A 2013 white paper published by the Congressional Research Service concludes: “[T]he US market for hemp-based products has a highly dedicated and growing demand base, as indicated by recent US market and import data for hemp products and ingredients, as well as market trends for some natural foods and body care products. Given the existence of these small-scale, but profitable, niche markets for a wide array of industrial and consumer products, commercial hemp industry in the United States could provide opportunities as an economically viable alternative crop for some US growers.”

The agency notes that the United States is the only developed nation that fails to cultivate industrial hemp as an economic crop.

Also last week, the American Farm Bureau Federation at its annual meeting approved a new policy resolution urging for the repeal of the classification of industrial hemp as a controlled substance under federal law stating, “At a time when small farms are innovating and diversifying to remain competitive, we should provide every opportunity to increase farm incomes and allow the next generation the ability to continue living off the land as their families have for generations.”

Federal legislation to reclassify industrial hemp and to allow for its commercial cultivation remains pending in both the United States House and Senate.

New Jersey Assembly Committee Approves Industrial Hemp Legislation

November 25th, 2013

njnormThe New Jersey Assembly Agriculture and Natural Resources Committee voted 4-1 in favor of Assembly Bill 2415. This legislation would legalize the licensed cultivation of industrial hemp. Members of NORML New Jersey were present to testify in favor of this legislation.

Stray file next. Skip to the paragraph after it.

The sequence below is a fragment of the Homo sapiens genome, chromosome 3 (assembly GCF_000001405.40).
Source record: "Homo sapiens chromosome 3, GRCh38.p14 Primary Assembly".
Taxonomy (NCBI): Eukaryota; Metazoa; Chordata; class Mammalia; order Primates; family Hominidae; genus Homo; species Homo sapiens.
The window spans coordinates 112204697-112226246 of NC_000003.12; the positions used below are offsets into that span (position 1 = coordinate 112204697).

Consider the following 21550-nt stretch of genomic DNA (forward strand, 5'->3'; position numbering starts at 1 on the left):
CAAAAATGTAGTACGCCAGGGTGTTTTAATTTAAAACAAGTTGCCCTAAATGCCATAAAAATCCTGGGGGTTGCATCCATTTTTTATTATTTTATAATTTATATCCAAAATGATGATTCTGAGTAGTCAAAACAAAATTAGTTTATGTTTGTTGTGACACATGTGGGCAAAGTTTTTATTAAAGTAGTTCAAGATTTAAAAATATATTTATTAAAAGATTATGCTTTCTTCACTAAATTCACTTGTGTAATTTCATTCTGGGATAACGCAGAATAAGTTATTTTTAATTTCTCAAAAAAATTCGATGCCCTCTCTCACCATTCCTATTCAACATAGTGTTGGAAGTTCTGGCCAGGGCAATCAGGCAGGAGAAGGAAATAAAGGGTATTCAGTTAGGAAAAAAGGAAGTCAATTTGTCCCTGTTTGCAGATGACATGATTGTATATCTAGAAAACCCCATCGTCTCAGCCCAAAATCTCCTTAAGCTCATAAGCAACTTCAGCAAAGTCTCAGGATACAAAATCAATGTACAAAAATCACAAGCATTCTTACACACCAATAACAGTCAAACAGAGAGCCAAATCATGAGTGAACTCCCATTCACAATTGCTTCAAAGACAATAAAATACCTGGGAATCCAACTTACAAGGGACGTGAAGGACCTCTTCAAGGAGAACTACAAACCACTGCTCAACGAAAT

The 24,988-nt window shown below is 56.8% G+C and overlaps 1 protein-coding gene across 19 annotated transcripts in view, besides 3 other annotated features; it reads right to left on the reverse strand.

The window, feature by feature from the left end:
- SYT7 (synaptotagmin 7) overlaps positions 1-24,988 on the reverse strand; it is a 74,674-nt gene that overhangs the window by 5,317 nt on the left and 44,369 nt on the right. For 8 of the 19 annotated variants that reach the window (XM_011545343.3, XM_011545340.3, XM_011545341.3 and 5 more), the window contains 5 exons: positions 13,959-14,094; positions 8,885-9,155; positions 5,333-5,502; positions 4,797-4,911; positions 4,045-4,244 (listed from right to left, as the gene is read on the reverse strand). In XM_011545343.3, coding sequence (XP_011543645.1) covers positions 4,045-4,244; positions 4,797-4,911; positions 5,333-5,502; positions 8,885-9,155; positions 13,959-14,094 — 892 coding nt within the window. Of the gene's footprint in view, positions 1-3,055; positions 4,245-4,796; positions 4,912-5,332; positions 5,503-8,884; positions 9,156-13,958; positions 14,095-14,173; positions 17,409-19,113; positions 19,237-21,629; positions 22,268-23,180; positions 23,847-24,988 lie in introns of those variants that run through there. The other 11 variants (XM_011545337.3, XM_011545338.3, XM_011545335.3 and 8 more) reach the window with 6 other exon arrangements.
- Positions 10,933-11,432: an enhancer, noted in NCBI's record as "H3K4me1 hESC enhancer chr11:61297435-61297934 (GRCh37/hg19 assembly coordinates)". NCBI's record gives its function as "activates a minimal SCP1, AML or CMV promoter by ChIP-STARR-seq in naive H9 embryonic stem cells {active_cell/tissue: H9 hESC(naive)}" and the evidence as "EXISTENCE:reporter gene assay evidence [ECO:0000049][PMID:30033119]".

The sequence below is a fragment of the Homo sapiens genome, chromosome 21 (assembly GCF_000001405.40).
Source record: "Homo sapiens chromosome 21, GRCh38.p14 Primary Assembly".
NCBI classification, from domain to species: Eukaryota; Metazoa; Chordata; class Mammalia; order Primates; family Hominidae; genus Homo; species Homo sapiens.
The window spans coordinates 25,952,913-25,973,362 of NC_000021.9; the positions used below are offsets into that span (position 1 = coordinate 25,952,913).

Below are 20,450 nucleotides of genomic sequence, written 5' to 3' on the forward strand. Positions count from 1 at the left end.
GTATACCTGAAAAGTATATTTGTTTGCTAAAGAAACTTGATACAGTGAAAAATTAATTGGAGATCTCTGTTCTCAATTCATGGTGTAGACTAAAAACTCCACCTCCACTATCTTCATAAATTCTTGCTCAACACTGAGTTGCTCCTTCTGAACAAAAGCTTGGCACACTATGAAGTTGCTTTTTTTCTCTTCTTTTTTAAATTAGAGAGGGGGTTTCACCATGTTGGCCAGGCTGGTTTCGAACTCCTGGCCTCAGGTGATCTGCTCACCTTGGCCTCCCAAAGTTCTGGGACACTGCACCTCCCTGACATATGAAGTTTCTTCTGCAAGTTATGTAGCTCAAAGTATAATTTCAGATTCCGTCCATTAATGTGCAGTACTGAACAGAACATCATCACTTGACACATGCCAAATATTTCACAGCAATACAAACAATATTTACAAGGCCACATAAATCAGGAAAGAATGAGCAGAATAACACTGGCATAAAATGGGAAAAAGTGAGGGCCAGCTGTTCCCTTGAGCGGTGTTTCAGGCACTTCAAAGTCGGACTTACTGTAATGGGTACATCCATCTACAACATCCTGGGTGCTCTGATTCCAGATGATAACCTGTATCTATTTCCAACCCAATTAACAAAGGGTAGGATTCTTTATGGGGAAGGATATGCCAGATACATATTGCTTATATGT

“We commend the Committee for taking a common sense approach to allow the growth of industrial hemp in New Jersey,” stated NORML New Jersey Executive Director Evan Nison, “Our cannabis laws are nonsensical, and few issues embody this more obviously and plainly than the prohibition of industrial hemp. We hope the absurdity of these laws will encourage members of the legislature and the public to reevaluate marijuana laws across the board.”

“The passage of this bill will help pressure the Federal Government to allow farmers to grow industrial hemp, much like nearly all other industrialize counties do, to help our environment and provide another crop for farmers.” Nison continued, “Many members of Congress are already supportive of such reforms, and states showing an eagerness to allow this crop will encourage Congress to get it done. ”

The United States is the only developed nation that fails to cultivate industrial hemp as an economic crop, according to a 2005 Congressional Resource Service (CRS) report. Hemp is a distinct variety of the plant species cannabis sativa that contains only minute (less than 1%) amounts of tetrahydrocannabinol (THC), the primary psychoactive ingredient in marijuana. Farmers worldwide grow hemp commercially for fiber, seed, and oil for use in a variety of industrial and consumer products, including food and clothing. Assembly Bill 2415 would allow New Jersey to authorize a licensed, statewide hemp industry. A2415 now awaits action on the floor of the New Jersey Assembly.